The Federal Trade Commission has announced the winners of its Robocall Challenge. The contest, which attracted 800 submissions, was created to find a solution to the growing robocall problem. Each month, more than 200,000 people complain to the FTC about spam calls, which was enough to prompt some good ol’ crowd sourcing to squash the issue once and for all.
Aaron Foss and Sedar Danis split first prize while Dean Jackson and Daniel Klein won the “technology achievement award,” which goes to the winning submission associated with a large company – in this case, Google. The winning submissions are encouraging, but initial reactions to the contest were less exciting. At first, nothing compelling was being introduced to the contest.
Foss’s selection is called Nomorobo and proposes automatic hangs ups as the ultimate solution. Calls are forwarded to the Nomorobo service, which picks up the call before the user and disconnects it. The solution is great because most phones already support call forwarding so it could be easily integrated.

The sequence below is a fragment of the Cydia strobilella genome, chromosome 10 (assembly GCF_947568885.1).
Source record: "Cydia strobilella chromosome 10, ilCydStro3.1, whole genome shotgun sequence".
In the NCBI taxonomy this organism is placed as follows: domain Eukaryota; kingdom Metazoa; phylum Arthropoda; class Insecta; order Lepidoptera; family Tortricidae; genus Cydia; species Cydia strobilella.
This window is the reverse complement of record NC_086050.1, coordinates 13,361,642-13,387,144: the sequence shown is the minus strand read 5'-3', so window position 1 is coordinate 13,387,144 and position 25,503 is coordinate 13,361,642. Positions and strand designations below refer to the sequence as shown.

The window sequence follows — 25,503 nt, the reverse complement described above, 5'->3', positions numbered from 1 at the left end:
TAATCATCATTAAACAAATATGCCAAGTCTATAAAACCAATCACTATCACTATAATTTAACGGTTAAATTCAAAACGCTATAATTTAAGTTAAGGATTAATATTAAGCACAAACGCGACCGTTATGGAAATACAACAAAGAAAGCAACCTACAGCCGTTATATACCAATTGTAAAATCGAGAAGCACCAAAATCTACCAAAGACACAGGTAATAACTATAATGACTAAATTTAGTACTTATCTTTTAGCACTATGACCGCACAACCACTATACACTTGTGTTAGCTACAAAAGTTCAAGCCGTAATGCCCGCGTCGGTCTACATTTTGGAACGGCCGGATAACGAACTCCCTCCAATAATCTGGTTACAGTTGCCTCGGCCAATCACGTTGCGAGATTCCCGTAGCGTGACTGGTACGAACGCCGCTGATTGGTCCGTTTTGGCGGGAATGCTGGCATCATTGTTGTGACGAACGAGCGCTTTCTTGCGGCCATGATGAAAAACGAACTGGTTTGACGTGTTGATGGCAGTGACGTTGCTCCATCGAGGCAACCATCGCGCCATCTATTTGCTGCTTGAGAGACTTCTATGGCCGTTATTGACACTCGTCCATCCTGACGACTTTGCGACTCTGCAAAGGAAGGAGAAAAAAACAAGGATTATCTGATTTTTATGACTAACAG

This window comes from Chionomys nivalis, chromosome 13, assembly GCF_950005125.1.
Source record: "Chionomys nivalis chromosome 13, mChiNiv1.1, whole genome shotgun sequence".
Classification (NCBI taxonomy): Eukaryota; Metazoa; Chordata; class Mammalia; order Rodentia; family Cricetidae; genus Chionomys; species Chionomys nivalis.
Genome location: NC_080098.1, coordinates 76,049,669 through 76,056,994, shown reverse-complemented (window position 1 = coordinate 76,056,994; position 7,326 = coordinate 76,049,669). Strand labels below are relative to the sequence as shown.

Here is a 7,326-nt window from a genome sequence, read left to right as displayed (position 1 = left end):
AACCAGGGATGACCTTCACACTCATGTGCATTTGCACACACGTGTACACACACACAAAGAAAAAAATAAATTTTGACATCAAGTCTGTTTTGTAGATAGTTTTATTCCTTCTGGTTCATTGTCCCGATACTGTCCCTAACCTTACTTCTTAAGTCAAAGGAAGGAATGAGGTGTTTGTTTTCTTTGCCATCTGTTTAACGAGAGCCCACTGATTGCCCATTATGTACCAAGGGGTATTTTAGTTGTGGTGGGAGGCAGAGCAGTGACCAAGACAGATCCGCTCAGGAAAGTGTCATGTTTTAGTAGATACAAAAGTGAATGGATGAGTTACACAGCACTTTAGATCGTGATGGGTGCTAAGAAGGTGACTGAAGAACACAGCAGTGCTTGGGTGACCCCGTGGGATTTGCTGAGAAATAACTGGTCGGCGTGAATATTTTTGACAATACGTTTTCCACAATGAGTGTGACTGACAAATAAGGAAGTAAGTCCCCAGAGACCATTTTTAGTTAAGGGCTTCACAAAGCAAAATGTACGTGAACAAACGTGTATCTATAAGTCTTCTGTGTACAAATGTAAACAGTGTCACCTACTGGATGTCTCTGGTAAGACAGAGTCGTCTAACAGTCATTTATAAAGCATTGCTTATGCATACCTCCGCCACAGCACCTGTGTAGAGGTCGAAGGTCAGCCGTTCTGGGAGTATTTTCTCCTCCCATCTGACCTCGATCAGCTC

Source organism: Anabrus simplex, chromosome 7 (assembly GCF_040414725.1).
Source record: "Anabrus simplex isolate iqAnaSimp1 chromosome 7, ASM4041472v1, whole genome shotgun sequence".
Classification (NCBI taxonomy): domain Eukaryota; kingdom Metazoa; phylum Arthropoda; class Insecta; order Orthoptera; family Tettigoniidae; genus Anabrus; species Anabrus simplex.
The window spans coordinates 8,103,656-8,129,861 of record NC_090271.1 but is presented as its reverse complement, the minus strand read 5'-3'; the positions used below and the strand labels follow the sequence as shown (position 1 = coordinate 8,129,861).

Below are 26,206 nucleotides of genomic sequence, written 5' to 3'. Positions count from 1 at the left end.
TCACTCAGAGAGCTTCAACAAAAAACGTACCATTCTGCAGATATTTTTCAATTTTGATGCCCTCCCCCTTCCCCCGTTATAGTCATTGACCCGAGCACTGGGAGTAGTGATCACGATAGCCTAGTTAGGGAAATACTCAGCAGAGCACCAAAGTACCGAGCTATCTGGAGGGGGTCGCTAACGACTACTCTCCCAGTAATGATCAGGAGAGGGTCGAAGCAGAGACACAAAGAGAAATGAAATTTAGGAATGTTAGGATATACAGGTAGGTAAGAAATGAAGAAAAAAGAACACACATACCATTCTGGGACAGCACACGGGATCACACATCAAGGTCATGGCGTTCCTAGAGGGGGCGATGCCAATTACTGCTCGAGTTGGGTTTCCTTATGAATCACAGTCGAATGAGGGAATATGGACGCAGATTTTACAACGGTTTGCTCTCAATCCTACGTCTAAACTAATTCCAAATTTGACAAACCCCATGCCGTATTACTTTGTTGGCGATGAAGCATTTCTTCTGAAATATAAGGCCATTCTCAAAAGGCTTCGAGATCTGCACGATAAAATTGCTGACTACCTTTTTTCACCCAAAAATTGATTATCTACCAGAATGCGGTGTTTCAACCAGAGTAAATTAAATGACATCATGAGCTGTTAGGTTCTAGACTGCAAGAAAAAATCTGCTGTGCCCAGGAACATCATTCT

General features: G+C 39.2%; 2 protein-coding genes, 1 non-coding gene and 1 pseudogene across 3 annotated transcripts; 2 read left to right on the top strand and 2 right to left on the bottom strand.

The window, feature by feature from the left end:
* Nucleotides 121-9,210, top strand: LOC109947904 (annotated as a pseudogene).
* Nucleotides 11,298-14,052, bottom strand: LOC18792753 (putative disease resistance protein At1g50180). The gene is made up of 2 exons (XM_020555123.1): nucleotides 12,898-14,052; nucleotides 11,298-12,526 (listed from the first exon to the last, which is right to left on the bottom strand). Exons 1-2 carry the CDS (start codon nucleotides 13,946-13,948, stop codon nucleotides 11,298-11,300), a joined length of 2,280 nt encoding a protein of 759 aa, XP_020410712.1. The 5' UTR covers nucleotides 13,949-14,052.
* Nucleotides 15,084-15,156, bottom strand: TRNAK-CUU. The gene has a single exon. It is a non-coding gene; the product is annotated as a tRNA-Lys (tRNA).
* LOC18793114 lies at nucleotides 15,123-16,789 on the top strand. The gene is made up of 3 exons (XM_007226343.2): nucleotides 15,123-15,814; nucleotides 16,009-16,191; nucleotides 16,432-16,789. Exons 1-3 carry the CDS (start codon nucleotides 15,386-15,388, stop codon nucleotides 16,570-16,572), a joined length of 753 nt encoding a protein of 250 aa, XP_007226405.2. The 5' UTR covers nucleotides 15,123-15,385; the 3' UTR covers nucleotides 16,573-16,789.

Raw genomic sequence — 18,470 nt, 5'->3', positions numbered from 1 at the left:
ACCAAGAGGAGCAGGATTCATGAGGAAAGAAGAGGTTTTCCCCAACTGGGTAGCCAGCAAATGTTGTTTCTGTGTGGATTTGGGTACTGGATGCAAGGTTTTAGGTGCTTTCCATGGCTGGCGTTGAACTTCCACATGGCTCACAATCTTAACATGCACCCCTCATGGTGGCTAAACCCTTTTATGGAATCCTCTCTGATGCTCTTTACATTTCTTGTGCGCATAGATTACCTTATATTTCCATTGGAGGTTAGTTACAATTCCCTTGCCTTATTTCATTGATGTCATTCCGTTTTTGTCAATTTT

Danis suggested an external device, mobile app, or service provider feature. It involves autonomously compiling “whitelisted, blacklisted, and graylisted numbers” to a database to handle unwanted calls. Danis’s solution can also detect whether the call is originating from a spoofed number (a fake number that disguises the call’s true source.)
The Googlers, Jackson and Klein, approached the problem in a similar way to how Gmail keeps spam at bay and actually relates to Danis’ idea. Their system asks users to report offending phone numbes to an online database. External hardware then checks each phone call to the database and blocks it. The hardware also blocks spoofed numbers and records additional information like call volume, frequency, and inbound-to-outbound ratio.
There’s no guarantee that any solutions will actually be implemented, but Foss told The Verge that he plans to use the $25,000 prize to bring his idea to the real world. He plans to reach out to major carriers and starters alike. Foss has been involved in a number of New York City startups so this is nothing new for him. Fingers crossed that someone actually blocks robocalling before it takes up the world’s airtime.